The South African Nobel laureate was an associate of Nelson Mandela's, and while she was never imprisoned, several of her books were banned by the government. She died Sunday at the age of 90.
For this week's Sandwich Monday, we try a burger that replaces the beef with a deep-fried tofu patty.
After Harper Lee wrote To Kill A Mockingbird, she became a recluse and lived with her sister, Alice, in Alabama. Reporter Marja Mills uses rich detail to provides glimpses into their twilight years.
Virginia furniture owner John Bassett III was determined to beat out foreign competitors. Author Beth Macy documents him, and the collapse of the U.S. furniture industry, in her new book, Factory Man.
She lived in a country where people suffered because of the color of their skin. And she had a knack for saying just the right thing to inspire us to stand up for all the world's needy souls.
During a press conference about NBC's new fall drama State of Affairs, TV critic Eric Deggans asked the show's star an "elephant in the room" question.
Also: Joshua Rothman on Virginia Woolf; the winners of the Shirley Jackson Awards.
Why do so many animated movies star motherless kids? Sarah Boxer, a graphic novelist, cartoon-lover and mother, talks to NPR's Kelly McEvers about the phenomenon and the message it sends to children.
"I've always wanted to write fiction and nonfiction at the same time," Vollmann says. In recent years he's written nonfiction, but his new work is a collection of stories about love, lust and ghosts.
The U.S. was not founded as a Christian nation, insists historian Matthew Stewart. He tells NPR's Arun Rath about his book, "Nature's God: The Heretical Origins of the American Republic."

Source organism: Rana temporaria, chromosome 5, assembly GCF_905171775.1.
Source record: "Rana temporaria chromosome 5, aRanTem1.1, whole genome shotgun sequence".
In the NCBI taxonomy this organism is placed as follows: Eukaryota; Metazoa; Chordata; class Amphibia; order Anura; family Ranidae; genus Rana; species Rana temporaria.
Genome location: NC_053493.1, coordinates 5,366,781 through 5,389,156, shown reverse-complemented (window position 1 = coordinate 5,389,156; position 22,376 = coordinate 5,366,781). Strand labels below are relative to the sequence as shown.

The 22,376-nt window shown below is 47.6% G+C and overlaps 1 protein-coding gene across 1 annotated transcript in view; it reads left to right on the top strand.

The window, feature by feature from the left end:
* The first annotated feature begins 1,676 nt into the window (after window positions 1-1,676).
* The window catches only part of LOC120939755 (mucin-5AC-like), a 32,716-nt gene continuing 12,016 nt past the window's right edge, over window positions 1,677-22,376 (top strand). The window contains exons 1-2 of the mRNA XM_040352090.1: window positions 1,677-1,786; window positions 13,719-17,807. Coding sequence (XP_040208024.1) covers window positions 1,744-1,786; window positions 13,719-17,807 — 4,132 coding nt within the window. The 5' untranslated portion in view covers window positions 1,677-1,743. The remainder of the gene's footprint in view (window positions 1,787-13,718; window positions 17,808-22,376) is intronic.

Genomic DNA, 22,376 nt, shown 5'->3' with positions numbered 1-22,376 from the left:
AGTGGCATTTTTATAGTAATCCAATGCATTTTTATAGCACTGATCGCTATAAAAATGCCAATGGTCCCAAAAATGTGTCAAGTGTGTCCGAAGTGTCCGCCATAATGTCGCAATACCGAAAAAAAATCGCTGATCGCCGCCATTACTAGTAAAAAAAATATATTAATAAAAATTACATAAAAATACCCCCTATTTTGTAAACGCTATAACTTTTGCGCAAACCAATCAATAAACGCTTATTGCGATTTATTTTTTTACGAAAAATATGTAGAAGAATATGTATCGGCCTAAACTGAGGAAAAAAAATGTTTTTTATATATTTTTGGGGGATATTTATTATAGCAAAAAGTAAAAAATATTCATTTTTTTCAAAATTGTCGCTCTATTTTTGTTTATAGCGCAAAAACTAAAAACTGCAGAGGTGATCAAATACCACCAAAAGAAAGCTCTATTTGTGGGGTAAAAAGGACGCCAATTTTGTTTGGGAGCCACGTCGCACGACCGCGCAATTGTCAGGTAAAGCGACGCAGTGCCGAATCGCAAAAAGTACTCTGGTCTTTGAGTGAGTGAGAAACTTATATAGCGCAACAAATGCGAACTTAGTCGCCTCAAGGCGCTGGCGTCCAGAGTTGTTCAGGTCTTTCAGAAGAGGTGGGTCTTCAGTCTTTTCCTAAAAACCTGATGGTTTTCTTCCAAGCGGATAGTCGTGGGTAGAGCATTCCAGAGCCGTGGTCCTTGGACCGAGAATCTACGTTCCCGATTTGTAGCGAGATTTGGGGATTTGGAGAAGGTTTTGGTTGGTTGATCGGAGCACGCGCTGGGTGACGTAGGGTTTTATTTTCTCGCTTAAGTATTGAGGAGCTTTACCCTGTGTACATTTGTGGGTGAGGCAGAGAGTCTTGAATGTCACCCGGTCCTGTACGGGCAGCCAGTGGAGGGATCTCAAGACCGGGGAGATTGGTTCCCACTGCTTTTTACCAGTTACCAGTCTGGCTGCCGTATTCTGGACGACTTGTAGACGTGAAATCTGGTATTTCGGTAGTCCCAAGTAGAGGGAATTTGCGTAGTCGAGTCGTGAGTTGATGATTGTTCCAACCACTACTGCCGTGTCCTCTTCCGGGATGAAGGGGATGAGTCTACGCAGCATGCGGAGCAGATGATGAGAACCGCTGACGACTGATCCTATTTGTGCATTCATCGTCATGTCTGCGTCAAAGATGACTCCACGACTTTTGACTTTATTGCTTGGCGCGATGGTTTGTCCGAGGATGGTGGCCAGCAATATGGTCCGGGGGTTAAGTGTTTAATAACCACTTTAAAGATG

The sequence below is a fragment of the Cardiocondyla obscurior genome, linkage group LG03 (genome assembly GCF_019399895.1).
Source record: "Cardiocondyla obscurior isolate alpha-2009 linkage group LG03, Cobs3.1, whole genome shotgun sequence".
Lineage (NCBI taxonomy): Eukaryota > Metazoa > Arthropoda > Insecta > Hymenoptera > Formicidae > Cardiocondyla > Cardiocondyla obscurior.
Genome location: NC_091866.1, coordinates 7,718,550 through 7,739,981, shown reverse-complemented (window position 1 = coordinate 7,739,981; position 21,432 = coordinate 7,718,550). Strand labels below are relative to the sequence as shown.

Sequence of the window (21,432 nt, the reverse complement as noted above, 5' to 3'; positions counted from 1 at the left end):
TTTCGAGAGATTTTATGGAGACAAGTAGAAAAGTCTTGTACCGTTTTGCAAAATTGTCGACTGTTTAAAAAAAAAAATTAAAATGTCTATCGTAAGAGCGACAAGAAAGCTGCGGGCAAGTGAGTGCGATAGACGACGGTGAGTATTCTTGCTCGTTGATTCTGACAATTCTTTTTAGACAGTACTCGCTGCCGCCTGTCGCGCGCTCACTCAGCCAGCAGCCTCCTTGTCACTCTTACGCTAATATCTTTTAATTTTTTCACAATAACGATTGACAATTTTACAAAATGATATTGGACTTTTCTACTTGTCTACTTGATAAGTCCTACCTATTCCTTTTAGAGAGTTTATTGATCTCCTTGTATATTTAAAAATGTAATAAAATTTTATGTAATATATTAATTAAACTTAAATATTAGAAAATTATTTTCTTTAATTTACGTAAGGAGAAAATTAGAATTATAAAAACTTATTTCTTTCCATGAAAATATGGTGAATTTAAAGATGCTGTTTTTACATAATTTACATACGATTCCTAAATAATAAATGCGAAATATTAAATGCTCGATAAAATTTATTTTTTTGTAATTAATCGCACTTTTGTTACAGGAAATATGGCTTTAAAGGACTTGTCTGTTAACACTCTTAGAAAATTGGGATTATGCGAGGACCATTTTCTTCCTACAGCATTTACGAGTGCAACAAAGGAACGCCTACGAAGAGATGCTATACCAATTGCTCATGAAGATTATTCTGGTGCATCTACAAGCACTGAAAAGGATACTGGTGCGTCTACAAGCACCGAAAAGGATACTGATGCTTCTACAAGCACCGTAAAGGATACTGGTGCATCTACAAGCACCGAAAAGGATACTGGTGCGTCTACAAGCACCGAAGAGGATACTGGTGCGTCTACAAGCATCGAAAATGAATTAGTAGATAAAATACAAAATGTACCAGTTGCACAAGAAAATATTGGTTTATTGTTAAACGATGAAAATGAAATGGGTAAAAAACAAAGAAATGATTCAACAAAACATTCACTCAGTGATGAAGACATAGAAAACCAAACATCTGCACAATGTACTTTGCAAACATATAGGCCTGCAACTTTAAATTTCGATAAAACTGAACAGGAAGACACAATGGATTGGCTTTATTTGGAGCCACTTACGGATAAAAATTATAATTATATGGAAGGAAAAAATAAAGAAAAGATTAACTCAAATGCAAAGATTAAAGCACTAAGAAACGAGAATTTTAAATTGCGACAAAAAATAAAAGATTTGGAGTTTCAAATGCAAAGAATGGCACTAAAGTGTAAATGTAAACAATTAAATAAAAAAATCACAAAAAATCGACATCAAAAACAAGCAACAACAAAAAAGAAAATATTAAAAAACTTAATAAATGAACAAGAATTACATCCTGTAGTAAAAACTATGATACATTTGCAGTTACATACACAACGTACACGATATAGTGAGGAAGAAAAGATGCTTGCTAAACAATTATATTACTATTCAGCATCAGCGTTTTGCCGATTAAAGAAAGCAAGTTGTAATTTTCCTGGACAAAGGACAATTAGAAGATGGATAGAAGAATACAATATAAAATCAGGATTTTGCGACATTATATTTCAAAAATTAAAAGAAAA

Every answer is a word starting with "ch," and your clue will be an anagram of the word.
Although she's loath to admit it, author Cristina Henriquez used to love Sweet Valley High. She explains why this "all-American" series meant so much to her as an awkward half-Panamanian 5th grader.
Bill Hillmann, a writer from Chicago, contributed to the book Fiesta: How to Survive the Bulls of Pamplona. He was gored at this year's running of the bulls in that city, but says he plans to return.
Mark Miller chose his nickname because when he smells blood, he attacks. His new memoir, Pain Don't Hurt, tells of the heart surgery and alcohol problems that temporarily derailed his fighting career.
Film director Richard Linklater's latest movie, Boyhood, was shot over 12 years. NPR's Tamara Keith speaks with the star of the film, Ellar Coltrane, who's spent over a decade shooting the movie.
NPR's Tamara Keith talks to Breena Clark about her new novel, Angels Make Their Hope Here. It follows Dossie Bird, a girl who escapes slavery in 1849 and flees to an interracial enclave in New Jersey.
NPR's Tamara Keith speaks to Jordan Ellenberg about his part-serious, part-playful Hawking Index, which is an e-book-era mathematical measurement of how far readers get into books before giving up.
There's a vibrant collecting community for old 78rpm records, ancestors of today's iTunes single. Music writer Amanda Petrusich got sucked in while writing her new book, Do Not Sell at Any Price.
Robin Black's Life Drawing follows an artist couple working through the pain of a past betrayal. "It's ... a fascinating subject," Black says. "Who stays together and how do they manage it?"
If you think downhill ski racing is dangerous, then you've never seen the Gloucestershire Cheese Rolling Races, in which competitors hurl their bodies down a steep hill, chasing a wheel of cheese.